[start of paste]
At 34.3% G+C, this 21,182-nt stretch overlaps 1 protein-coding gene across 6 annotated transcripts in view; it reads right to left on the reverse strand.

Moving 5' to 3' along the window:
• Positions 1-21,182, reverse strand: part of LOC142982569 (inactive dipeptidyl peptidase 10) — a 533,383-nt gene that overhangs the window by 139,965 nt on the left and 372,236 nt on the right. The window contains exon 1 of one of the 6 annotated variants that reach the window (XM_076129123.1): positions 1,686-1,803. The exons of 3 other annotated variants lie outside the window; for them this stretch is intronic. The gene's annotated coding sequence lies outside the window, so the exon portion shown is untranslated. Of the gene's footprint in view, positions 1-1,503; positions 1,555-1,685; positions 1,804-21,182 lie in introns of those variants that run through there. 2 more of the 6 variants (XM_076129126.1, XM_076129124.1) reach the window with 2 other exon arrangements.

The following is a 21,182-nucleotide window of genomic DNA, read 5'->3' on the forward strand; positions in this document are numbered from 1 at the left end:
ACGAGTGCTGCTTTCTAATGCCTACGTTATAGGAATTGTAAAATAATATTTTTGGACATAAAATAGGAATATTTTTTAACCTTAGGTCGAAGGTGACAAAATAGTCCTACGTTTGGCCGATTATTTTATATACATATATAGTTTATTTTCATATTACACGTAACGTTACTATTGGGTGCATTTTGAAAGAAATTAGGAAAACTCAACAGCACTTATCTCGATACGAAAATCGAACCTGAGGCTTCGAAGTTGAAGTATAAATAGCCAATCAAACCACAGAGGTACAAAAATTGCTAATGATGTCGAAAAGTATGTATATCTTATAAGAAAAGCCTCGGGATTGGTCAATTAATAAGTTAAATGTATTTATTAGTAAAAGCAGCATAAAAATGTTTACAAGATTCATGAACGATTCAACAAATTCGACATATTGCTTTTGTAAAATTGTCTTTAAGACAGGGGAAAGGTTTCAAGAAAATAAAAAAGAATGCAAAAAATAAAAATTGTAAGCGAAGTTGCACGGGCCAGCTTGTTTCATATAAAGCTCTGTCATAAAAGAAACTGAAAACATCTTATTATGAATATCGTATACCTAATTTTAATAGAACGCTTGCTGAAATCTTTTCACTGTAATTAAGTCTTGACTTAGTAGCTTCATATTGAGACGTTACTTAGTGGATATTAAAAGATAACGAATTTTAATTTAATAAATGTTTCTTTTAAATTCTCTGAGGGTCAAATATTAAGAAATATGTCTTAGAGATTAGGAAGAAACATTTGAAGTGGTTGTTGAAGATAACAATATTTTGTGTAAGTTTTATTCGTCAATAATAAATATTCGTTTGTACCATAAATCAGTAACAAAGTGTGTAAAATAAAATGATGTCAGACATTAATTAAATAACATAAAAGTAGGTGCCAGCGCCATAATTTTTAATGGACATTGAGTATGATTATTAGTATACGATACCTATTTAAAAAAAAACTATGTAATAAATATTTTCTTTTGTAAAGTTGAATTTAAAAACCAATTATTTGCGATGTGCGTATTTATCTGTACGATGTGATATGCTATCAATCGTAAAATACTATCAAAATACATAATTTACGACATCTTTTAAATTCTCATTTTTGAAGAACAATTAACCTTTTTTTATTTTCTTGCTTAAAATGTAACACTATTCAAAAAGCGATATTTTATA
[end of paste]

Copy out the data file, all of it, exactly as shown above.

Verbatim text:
At 34.3% G+C, this 21,182-nt stretch overlaps 1 protein-coding gene across 6 annotated transcripts in view; it reads right to left on the reverse strand.

Moving 5' to 3' along the window:
• Positions 1-21,182, reverse strand: part of LOC142982569 (inactive dipeptidyl peptidase 10) — a 533,383-nt gene that overhangs the window by 139,965 nt on the left and 372,236 nt on the right. The window contains exon 1 of one of the 6 annotated variants that reach the window (XM_076129123.1): positions 1,686-1,803. The exons of 3 other annotated variants lie outside the window; for them this stretch is intronic. The gene's annotated coding sequence lies outside the window, so the exon portion shown is untranslated. Of the gene's footprint in view, positions 1-1,503; positions 1,555-1,685; positions 1,804-21,182 lie in introns of those variants that run through there. 2 more of the 6 variants (XM_076129126.1, XM_076129124.1) reach the window with 2 other exon arrangements.

The following is a 21,182-nucleotide window of genomic DNA, read 5'->3' on the forward strand; positions in this document are numbered from 1 at the left end:
ACGAGTGCTGCTTTCTAATGCCTACGTTATAGGAATTGTAAAATAATATTTTTGGACATAAAATAGGAATATTTTTTAACCTTAGGTCGAAGGTGACAAAATAGTCCTACGTTTGGCCGATTATTTTATATACATATATAGTTTATTTTCATATTACACGTAACGTTACTATTGGGTGCATTTTGAAAGAAATTAGGAAAACTCAACAGCACTTATCTCGATACGAAAATCGAACCTGAGGCTTCGAAGTTGAAGTATAAATAGCCAATCAAACCACAGAGGTACAAAAATTGCTAATGATGTCGAAAAGTATGTATATCTTATAAGAAAAGCCTCGGGATTGGTCAATTAATAAGTTAAATGTATTTATTAGTAAAAGCAGCATAAAAATGTTTACAAGATTCATGAACGATTCAACAAATTCGACATATTGCTTTTGTAAAATTGTCTTTAAGACAGGGGAAAGGTTTCAAGAAAATAAAAAAGAATGCAAAAAATAAAAATTGTAAGCGAAGTTGCACGGGCCAGCTTGTTTCATATAAAGCTCTGTCATAAAAGAAACTGAAAACATCTTATTATGAATATCGTATACCTAATTTTAATAGAACGCTTGCTGAAATCTTTTCACTGTAATTAAGTCTTGACTTAGTAGCTTCATATTGAGACGTTACTTAGTGGATATTAAAAGATAACGAATTTTAATTTAATAAATGTTTCTTTTAAATTCTCTGAGGGTCAAATATTAAGAAATATGTCTTAGAGATTAGGAAGAAACATTTGAAGTGGTTGTTGAAGATAACAATATTTTGTGTAAGTTTTATTCGTCAATAATAAATATTCGTTTGTACCATAAATCAGTAACAAAGTGTGTAAAATAAAATGATGTCAGACATTAATTAAATAACATAAAAGTAGGTGCCAGCGCCATAATTTTTAATGGACATTGAGTATGATTATTAGTATACGATACCTATTTAAAAAAAAACTATGTAATAAATATTTTCTTTTGTAAAGTTGAATTTAAAAACCAATTATTTGCGATGTGCGTATTTATCTGTACGATGTGATATGCTATCAATCGTAAAATACTATCAAAATACATAATTTACGACATCTTTTAAATTCTCATTTTTGAAGAACAATTAACCTTTTTTTATTTTCTTGCTTAAAATGTAACACTATTCAAAAAGCGATATTTTATA